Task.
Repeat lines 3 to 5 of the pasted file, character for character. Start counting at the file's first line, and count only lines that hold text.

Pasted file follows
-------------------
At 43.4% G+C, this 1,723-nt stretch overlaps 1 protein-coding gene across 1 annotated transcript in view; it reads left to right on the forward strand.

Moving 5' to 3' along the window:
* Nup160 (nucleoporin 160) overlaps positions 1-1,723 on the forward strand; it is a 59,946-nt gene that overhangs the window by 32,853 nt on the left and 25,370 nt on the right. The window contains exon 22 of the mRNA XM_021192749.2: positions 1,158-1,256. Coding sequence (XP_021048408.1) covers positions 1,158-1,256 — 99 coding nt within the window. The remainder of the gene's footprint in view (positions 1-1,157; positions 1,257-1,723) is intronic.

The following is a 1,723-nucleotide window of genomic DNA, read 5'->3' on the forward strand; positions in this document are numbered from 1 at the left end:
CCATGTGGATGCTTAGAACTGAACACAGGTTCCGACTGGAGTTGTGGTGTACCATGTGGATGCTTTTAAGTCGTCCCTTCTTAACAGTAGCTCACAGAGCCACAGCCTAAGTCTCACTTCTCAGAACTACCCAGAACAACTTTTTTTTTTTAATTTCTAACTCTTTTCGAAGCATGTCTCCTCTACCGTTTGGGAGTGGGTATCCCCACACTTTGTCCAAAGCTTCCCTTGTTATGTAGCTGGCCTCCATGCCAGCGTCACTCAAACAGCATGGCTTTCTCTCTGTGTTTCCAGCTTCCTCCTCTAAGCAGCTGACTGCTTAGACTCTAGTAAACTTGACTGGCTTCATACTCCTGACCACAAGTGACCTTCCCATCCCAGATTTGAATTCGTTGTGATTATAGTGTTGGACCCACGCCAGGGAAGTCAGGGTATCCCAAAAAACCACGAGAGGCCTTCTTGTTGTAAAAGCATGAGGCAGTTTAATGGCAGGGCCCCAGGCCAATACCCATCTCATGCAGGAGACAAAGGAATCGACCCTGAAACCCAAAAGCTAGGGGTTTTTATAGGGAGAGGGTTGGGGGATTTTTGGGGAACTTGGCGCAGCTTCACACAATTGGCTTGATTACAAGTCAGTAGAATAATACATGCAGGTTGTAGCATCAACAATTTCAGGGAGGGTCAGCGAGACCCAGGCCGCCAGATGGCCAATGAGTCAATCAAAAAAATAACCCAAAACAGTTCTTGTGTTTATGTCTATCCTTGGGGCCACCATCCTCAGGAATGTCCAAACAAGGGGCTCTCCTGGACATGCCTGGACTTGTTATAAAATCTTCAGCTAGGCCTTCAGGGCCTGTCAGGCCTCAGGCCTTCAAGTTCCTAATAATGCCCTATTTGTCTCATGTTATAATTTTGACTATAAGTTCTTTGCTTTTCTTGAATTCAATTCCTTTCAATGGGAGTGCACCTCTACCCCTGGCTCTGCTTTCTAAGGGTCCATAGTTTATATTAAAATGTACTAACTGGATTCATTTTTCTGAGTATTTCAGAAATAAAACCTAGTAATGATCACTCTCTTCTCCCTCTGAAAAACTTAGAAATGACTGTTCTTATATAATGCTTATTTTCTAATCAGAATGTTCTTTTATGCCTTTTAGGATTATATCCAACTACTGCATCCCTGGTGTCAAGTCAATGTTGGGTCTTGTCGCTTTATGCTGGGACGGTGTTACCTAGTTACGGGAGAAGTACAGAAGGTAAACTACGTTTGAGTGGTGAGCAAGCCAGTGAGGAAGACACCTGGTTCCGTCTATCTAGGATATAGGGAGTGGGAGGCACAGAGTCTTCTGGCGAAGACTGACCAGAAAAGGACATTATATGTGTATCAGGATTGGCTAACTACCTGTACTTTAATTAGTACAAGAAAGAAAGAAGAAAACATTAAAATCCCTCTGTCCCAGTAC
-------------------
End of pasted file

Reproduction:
* Nup160 (nucleoporin 160) overlaps positions 1-1,723 on the forward strand; it is a 59,946-nt gene that overhangs the window by 32,853 nt on the left and 25,370 nt on the right. The window contains exon 22 of the mRNA XM_021192749.2: positions 1,158-1,256. Coding sequence (XP_021048408.1) covers positions 1,158-1,256 — 99 coding nt within the window. The remainder of the gene's footprint in view (positions 1-1,157; positions 1,257-1,723) is intronic.

The following is a 1,723-nucleotide window of genomic DNA, read 5'->3' on the forward strand; positions in this document are numbered from 1 at the left end:
CCATGTGGATGCTTAGAACTGAACACAGGTTCCGACTGGAGTTGTGGTGTACCATGTGGATGCTTTTAAGTCGTCCCTTCTTAACAGTAGCTCACAGAGCCACAGCCTAAGTCTCACTTCTCAGAACTACCCAGAACAACTTTTTTTTTTTAATTTCTAACTCTTTTCGAAGCATGTCTCCTCTACCGTTTGGGAGTGGGTATCCCCACACTTTGTCCAAAGCTTCCCTTGTTATGTAGCTGGCCTCCATGCCAGCGTCACTCAAACAGCATGGCTTTCTCTCTGTGTTTCCAGCTTCCTCCTCTAAGCAGCTGACTGCTTAGACTCTAGTAAACTTGACTGGCTTCATACTCCTGACCACAAGTGACCTTCCCATCCCAGATTTGAATTCGTTGTGATTATAGTGTTGGACCCACGCCAGGGAAGTCAGGGTATCCCAAAAAACCACGAGAGGCCTTCTTGTTGTAAAAGCATGAGGCAGTTTAATGGCAGGGCCCCAGGCCAATACCCATCTCATGCAGGAGACAAAGGAATCGACCCTGAAACCCAAAAGCTAGGGGTTTTTATAGGGAGAGGGTTGGGGGATTTTTGGGGAACTTGGCGCAGCTTCACACAATTGGCTTGATTACAAGTCAGTAGAATAATACATGCAGGTTGTAGCATCAACAATTTCAGGGAGGGTCAGCGAGACCCAGGCCGCCAGATGGCCAATGAGTCAATCAAAAAAATAACCCAAAACAGTTCTTGTGTTTATGTCTATCCTTGGGGCCACCATCCTCAGGAATGTCCAAACAAGGGGCTCTCCTGGACATGCCTGGACTTGTTATAAAATCTTCAGCTAGGCCTTCAGGGCCTGTCAGGCCTCAGGCCTTCAAGTTCCTAATAATGCCCTATTTGTCTCATGTTATAATTTTGACTATAAGTTCTTTGCTTTTCTTGAATTCAATTCCTTTCAATGGGAGTGCACCTCTACCCCTGGCTCTGCTTTCTAAGGGTCCATAGTTTATATTAAAATGTACTAACTGGATTCATTTTTCTGAGTATTTCAGAAATAAAACCTAGTAATGATCACTCTCTTCTCCCTCTGAAAAACTTAGAAATGACTGTTCTTATATAATGCTTATTTTCTAATCAGAATGTTCTTTTATGCCTTTTAGGATTATATCCAACTACTGCATCCCTGGTGTCAAGTCAATGTTGGGTCTTGTCGCTTTATGCTGGGACGGTGTTACCTAGTTACGGGAGAAGTACAGAAGGTAAACTACGTTTGAGTGGTGAGCAAGCCAGTGAGGAAGACACCTGGTTCCGTCTATCTAGGATATAGGGAGTGGGAGGCACAGAGTCTTCTGGCGAAGACTGACCAGAAAAGGACATTATATGTGTATCAGGATTGGCTAACTACCTGTACTTTAATTAGTACAAGAAAGAAAGAAGAAAACATTAAAATCCCTCTGTCCCAGTAC